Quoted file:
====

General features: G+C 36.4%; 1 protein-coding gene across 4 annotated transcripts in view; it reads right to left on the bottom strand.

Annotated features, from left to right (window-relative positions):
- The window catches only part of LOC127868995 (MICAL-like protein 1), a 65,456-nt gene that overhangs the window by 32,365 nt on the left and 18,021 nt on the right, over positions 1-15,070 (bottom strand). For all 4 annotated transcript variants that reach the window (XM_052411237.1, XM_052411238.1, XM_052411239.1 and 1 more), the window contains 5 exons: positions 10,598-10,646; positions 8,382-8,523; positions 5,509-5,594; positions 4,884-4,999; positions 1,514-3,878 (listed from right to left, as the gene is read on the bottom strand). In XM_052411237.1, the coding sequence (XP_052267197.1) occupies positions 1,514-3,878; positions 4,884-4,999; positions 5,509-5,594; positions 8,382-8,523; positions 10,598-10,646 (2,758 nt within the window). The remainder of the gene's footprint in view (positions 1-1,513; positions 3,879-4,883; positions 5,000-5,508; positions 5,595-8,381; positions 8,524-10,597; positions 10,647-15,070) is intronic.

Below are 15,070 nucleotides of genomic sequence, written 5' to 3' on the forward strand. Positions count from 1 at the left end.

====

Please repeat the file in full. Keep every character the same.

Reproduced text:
General features: G+C 36.4%; 1 protein-coding gene across 4 annotated transcripts in view; it reads right to left on the bottom strand.

Annotated features, from left to right (window-relative positions):
- The window catches only part of LOC127868995 (MICAL-like protein 1), a 65,456-nt gene that overhangs the window by 32,365 nt on the left and 18,021 nt on the right, over positions 1-15,070 (bottom strand). For all 4 annotated transcript variants that reach the window (XM_052411237.1, XM_052411238.1, XM_052411239.1 and 1 more), the window contains 5 exons: positions 10,598-10,646; positions 8,382-8,523; positions 5,509-5,594; positions 4,884-4,999; positions 1,514-3,878 (listed from right to left, as the gene is read on the bottom strand). In XM_052411237.1, the coding sequence (XP_052267197.1) occupies positions 1,514-3,878; positions 4,884-4,999; positions 5,509-5,594; positions 8,382-8,523; positions 10,598-10,646 (2,758 nt within the window). The remainder of the gene's footprint in view (positions 1-1,513; positions 3,879-4,883; positions 5,000-5,508; positions 5,595-8,381; positions 8,524-10,597; positions 10,647-15,070) is intronic.

Below are 15,070 nucleotides of genomic sequence, written 5' to 3' on the forward strand. Positions count from 1 at the left end.